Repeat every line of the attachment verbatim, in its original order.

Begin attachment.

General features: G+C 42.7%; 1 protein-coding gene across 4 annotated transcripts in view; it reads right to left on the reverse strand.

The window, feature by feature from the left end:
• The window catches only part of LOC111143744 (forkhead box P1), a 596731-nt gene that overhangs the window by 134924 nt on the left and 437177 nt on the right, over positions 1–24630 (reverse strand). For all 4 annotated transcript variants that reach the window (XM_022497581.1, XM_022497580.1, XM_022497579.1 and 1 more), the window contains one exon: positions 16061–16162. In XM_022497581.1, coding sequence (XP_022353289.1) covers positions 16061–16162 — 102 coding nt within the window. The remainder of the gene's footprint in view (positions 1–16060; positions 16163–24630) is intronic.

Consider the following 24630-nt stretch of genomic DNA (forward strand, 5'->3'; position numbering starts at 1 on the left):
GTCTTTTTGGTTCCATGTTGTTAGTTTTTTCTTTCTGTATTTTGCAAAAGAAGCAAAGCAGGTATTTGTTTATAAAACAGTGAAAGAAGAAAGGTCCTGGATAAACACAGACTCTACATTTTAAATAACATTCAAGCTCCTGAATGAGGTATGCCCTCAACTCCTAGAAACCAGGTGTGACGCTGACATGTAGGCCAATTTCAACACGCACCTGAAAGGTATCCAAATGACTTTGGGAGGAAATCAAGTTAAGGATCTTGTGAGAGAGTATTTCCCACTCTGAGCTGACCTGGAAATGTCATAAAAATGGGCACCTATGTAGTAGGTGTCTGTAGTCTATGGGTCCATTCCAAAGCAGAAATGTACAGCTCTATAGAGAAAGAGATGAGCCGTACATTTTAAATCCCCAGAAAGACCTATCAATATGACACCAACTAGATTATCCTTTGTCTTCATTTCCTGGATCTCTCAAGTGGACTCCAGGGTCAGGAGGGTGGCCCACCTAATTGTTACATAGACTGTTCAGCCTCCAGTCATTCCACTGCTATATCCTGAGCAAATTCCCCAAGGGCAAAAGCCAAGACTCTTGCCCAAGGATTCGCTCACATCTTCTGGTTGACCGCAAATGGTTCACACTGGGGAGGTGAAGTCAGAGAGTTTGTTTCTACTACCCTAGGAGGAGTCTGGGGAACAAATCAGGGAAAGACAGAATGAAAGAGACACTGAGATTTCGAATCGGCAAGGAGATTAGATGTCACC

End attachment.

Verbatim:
General features: G+C 42.7%; 1 protein-coding gene across 4 annotated transcripts in view; it reads right to left on the reverse strand.

The window, feature by feature from the left end:
• The window catches only part of LOC111143744 (forkhead box P1), a 596731-nt gene that overhangs the window by 134924 nt on the left and 437177 nt on the right, over positions 1–24630 (reverse strand). For all 4 annotated transcript variants that reach the window (XM_022497581.1, XM_022497580.1, XM_022497579.1 and 1 more), the window contains one exon: positions 16061–16162. In XM_022497581.1, coding sequence (XP_022353289.1) covers positions 16061–16162 — 102 coding nt within the window. The remainder of the gene's footprint in view (positions 1–16060; positions 16163–24630) is intronic.

Consider the following 24630-nt stretch of genomic DNA (forward strand, 5'->3'; position numbering starts at 1 on the left):
GTCTTTTTGGTTCCATGTTGTTAGTTTTTTCTTTCTGTATTTTGCAAAAGAAGCAAAGCAGGTATTTGTTTATAAAACAGTGAAAGAAGAAAGGTCCTGGATAAACACAGACTCTACATTTTAAATAACATTCAAGCTCCTGAATGAGGTATGCCCTCAACTCCTAGAAACCAGGTGTGACGCTGACATGTAGGCCAATTTCAACACGCACCTGAAAGGTATCCAAATGACTTTGGGAGGAAATCAAGTTAAGGATCTTGTGAGAGAGTATTTCCCACTCTGAGCTGACCTGGAAATGTCATAAAAATGGGCACCTATGTAGTAGGTGTCTGTAGTCTATGGGTCCATTCCAAAGCAGAAATGTACAGCTCTATAGAGAAAGAGATGAGCCGTACATTTTAAATCCCCAGAAAGACCTATCAATATGACACCAACTAGATTATCCTTTGTCTTCATTTCCTGGATCTCTCAAGTGGACTCCAGGGTCAGGAGGGTGGCCCACCTAATTGTTACATAGACTGTTCAGCCTCCAGTCATTCCACTGCTATATCCTGAGCAAATTCCCCAAGGGCAAAAGCCAAGACTCTTGCCCAAGGATTCGCTCACATCTTCTGGTTGACCGCAAATGGTTCACACTGGGGAGGTGAAGTCAGAGAGTTTGTTTCTACTACCCTAGGAGGAGTCTGGGGAACAAATCAGGGAAAGACAGAATGAAAGAGACACTGAGATTTCGAATCGGCAAGGAGATTAGATGTCACC